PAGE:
The course has a par 70, uses Bermudagrass and is 7,385 yards long. Last year, it was ranked the 17th toughest course by score, out of 52 tournaments (and again, this tournament features only the top 30 ranked players in the FedExCup standings). As for more specific statistics compared with the rest of the Tour:

Driving Distance: 12th shortest (284.2)
Sand Save Percentage: 14th best (53.49%)
Greens in Regulation Percentage: 13th worst (62.1%)
Putting Average: 42nd best (1.742)

So far, nothing suggests this course has unique attributes that golfers have to make major adjustments for. The next step is looking at the strokes gained statistics for the last nine winners of the golf tournament, prior to the BMW Championship:

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Winning this tournament seems to require a complete game, though occasionally winners have had negatives strokes gained statistics in putting or driving. This idea does not necessarily eliminate anyone's chances. However, nearly all of them have needed good to great approach games, which is good news for Adam Scott (1st in SG: Approach the Green) and Hideki Matsuyama (2nd).

Often times the winner has also had a stellar World Golf Ranking, which suggests Jason Day or Dustin Johnson could win everything. Five golfers can win the TOUR Championship and hoist the FedExCup without requiring any help thanks to their point totals: Johnson, Scott, Day, Reed and Paul Casey. Given how important momentum can be for winning any golf tournament, these golfers have many reasons to feel confident about their chances.

This idea is furthered when analyzing how much of an advantage the higher-ranked players have heading into the tournament, relative to the rest of the field. Consider this: after the BMW Championship, a player's points are reset to a new number based upon his ranking (to see the updated point totals,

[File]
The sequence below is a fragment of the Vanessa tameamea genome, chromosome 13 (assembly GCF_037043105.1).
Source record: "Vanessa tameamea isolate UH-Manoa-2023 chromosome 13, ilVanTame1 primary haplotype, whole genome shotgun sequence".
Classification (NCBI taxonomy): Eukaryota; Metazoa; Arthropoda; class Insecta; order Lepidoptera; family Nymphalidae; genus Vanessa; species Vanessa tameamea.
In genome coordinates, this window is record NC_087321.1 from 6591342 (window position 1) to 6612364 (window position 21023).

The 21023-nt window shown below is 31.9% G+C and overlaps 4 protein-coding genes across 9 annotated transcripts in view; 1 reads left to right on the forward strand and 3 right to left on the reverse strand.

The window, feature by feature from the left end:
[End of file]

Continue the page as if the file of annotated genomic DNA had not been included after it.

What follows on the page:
click here). Resetting scores gives everyone a chance to win the FedExCup, even though it wipes away any commanding leads a golfer may have had leading up to the TOUR Championship. The points earned for where a player finishes at the TOUR Championship can be found here.

One way to look at the probability each golfer has for winning the FedExCup is to look at how resetting points improves or worsens each golfer's chances. The most critical assumption in this exercise is every golfer is of the same quality and has the same abilities, so everyone has an equal opportunity to win; their probability to win the TOUR Championship is 1/30, or 3.33%. But to calculate their chances of winning the FedExCup, after resetting points, requires a more rigorous approach. Using
Monte Carlo simulation, I ran 5,000 tournaments and looked at how many times each golfer finished with the highest point total. Their probabilities can be found here:

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As expected, the lower the ranking, the worse the probability. Also as expected, if you were to draw a function to fit these points, it would be logarithmic (the R^2 is .9536 suggests this function captures almost all of the variation). Dustin Johnson has a significantly better probability to win than second-place golfer Patrick Reed. After Reed, the variation levels off. Still, in this exercise, golfers ranked 1st thru 8th have a better probability of winning than if points were completely erased, and whoever won the TOUR Championship also won the FedExCup.

No matter if you are computing probabilities using golfers of similar skill set, glimpsing at historical results or looking at abilities using advanced quantitative measures, the lesson is clear: likely looking at the top of the points list is where you will find this year's season-long champion.

You've Drafted Your Team, Now What?

image1For three days, there is a frenetic pace to the NFL Draft, where specific needs are addressed (or not), value is appropriated for each pick (or not), opponents' draft boards are analyzed and combated (or not) and undrafted free agents are debated and signed. After all of these minuscule details, there comes a bigger picture question: What the heck just happened?